It’s well known that there’s a close link between emotions and art. An artist throws in one or often many emotions into his/her work. In turn, that can translate to his audience, creating a stir of sentiments in them, as well.
Emotions are delicate, which makes what they inspire equally fragile. A sudden event can transform a masterpiece before its conception. For instance, Edvard Munch’s “The Scream” was inspired by his observing the blood red colored sunset and a faint creaking noise in the distance. The experience made him feel like nature was screaming out to him, impelling him to paint the famous scene.
Suppose he hadn’t heard that sound, and instead, maybe he heard a baby’s cry. Would we now know of The Cry or would the painting cease to exist? I doubt even Munch could tell us.
My point is when one isn’t feeling the proper emotions, it can all too easily impede his creative process. Those of us who are authors fear the notorious ‘Writer’s Block.’ Some may think this is a mental problem, but in my opinion, it’s an emotional one. When our writing is an outlet for our feelings, it only stands to reason that it’ll suffer if we don’t have any we want to express. Our creativity may still be there, but there’s no spark to bring it to life.
Sometimes, even happiness can squelch inspiration, as one may not need that escape to release their tender feelings if they have joy. In my decade of writing, though, I’ve run across the opposite more often. Like anybody, I’ve gone through various ups and downs, and the latter is a real inspiration-crusher.
My first experience of this came only a few months after I started writing, when two friends of mine were killed in horrific accidents nine days apart. So limited on experience, I took a longer period to recuperate and return to my manuscript than I ever have since. Other challenges—even one within the past week—have dampened my creativity, and I’ve learned not to be ashamed to take a short break to allow myself to heal.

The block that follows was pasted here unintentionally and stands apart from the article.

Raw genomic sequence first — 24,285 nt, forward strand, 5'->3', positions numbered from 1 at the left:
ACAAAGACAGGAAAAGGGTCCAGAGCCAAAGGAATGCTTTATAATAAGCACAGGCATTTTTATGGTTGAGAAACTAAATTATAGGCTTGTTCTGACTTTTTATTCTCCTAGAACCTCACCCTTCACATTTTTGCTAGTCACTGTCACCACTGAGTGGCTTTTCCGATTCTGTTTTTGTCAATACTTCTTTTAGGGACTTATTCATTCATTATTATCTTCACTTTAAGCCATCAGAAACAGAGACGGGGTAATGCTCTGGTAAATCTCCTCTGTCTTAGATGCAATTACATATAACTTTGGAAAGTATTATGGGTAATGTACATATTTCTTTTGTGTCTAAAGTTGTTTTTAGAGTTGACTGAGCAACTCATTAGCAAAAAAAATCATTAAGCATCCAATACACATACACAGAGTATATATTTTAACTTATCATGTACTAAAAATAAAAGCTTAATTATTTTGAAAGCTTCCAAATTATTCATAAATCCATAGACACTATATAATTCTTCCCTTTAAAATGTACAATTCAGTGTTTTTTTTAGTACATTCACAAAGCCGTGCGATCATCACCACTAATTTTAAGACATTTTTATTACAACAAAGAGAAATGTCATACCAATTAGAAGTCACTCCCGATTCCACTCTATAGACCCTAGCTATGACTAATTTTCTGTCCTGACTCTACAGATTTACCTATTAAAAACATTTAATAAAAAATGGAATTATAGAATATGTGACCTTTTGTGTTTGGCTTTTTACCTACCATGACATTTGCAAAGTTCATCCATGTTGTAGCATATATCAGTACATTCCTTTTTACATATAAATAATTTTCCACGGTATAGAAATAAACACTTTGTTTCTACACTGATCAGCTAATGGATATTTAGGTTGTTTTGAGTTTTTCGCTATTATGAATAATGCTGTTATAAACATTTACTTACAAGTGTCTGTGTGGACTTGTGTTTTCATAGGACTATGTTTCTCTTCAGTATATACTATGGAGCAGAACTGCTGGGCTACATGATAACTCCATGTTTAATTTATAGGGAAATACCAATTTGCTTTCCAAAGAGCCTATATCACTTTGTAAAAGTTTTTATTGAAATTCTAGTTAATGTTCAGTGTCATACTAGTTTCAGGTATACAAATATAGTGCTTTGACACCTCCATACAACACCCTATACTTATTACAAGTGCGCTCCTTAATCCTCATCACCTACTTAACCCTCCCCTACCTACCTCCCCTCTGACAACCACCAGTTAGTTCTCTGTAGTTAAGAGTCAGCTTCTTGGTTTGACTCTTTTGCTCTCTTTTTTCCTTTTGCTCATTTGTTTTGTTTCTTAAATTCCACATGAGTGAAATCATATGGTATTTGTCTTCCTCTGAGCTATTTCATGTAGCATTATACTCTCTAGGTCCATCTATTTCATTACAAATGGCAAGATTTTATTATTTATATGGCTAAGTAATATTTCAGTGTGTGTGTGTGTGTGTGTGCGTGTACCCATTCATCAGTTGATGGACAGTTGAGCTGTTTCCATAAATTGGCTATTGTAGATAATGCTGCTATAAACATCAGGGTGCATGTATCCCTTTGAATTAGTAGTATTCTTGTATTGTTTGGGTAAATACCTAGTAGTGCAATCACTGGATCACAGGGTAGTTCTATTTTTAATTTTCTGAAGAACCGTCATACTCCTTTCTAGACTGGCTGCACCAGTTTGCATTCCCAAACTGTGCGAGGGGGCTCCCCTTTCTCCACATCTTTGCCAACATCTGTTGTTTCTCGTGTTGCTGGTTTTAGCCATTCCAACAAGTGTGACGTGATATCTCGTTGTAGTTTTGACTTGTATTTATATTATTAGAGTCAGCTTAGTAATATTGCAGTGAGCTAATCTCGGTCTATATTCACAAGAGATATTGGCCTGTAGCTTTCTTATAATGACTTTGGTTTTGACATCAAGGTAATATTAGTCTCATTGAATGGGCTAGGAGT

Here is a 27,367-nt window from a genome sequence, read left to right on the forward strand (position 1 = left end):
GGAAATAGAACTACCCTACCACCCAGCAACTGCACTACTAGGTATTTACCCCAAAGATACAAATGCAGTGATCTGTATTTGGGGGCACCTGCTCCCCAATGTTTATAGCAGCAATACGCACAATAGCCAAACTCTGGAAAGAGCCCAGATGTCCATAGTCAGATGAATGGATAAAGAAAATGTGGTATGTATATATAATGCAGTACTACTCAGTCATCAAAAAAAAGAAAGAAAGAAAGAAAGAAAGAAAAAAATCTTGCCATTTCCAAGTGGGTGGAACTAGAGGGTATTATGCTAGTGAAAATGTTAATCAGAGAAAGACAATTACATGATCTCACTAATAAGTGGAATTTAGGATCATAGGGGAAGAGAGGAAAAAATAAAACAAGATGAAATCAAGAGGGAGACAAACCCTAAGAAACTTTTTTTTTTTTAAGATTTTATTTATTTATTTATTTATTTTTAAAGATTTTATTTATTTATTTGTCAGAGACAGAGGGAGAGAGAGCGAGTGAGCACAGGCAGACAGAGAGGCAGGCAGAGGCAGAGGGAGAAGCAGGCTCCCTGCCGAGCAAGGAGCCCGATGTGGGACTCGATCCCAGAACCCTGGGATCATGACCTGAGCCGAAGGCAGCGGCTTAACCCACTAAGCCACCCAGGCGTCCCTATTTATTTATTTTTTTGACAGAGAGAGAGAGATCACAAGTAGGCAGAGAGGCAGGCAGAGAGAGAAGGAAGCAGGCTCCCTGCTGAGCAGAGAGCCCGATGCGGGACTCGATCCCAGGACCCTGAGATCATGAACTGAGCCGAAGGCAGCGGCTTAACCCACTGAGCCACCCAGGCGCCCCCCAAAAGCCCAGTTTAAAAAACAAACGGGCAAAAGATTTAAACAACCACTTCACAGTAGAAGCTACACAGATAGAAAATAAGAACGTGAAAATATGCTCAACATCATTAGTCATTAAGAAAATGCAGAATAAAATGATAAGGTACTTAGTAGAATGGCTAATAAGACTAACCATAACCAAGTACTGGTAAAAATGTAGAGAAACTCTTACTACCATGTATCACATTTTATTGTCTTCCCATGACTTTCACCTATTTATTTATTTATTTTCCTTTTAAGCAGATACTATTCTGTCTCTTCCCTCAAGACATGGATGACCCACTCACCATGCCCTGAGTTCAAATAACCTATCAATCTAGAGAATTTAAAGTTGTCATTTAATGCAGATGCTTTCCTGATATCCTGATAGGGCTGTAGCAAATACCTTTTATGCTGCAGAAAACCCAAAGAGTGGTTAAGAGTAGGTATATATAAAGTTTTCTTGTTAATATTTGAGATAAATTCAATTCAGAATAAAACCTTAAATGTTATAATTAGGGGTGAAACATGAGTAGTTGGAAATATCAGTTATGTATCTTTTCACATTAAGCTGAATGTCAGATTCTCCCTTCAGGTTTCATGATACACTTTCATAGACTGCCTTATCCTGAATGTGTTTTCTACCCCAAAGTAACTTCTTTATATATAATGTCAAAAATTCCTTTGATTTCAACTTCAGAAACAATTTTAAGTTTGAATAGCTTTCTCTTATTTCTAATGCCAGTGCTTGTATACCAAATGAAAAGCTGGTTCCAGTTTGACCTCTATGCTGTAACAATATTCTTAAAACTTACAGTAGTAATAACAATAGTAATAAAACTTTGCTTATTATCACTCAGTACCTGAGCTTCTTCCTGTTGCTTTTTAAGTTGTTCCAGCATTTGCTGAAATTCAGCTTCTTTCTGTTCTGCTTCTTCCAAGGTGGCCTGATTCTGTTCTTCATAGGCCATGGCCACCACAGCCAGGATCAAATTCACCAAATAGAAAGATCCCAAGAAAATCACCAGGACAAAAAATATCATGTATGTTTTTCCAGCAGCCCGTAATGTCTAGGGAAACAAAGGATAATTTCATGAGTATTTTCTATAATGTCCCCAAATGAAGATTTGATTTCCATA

Something else I’ve realized, however, is how writing can help in that healing process. Sure, it’s hard to go back to imagining fun stories when your world has imploded. Never underestimate, though, the power of one little idea. It can blossom into something you didn’t expect and get you right back on track where you left off.
What’s more, you can use whatever you’re feeling to breathe life into your writing. This happened to me as I was finishing Forgetting My Way Back to You. An upsetting development occurred at that crucial point, and initially, I wanted to give up on writing altogether. After the shock wore off, however, I chose to use the misery I felt to create what became—in my opinion—the book’s most powerful moment.
As this has highlighted, our emotions play a huge part in our works, and that’s what makes them live. When they end up hindering our process, we need to be patient with ourselves for a while…but not too long. Being uninspired can sometimes turn into just the inspiration you need. This very post is a testament to that!
See also: The Therapeutic Benefits of Writing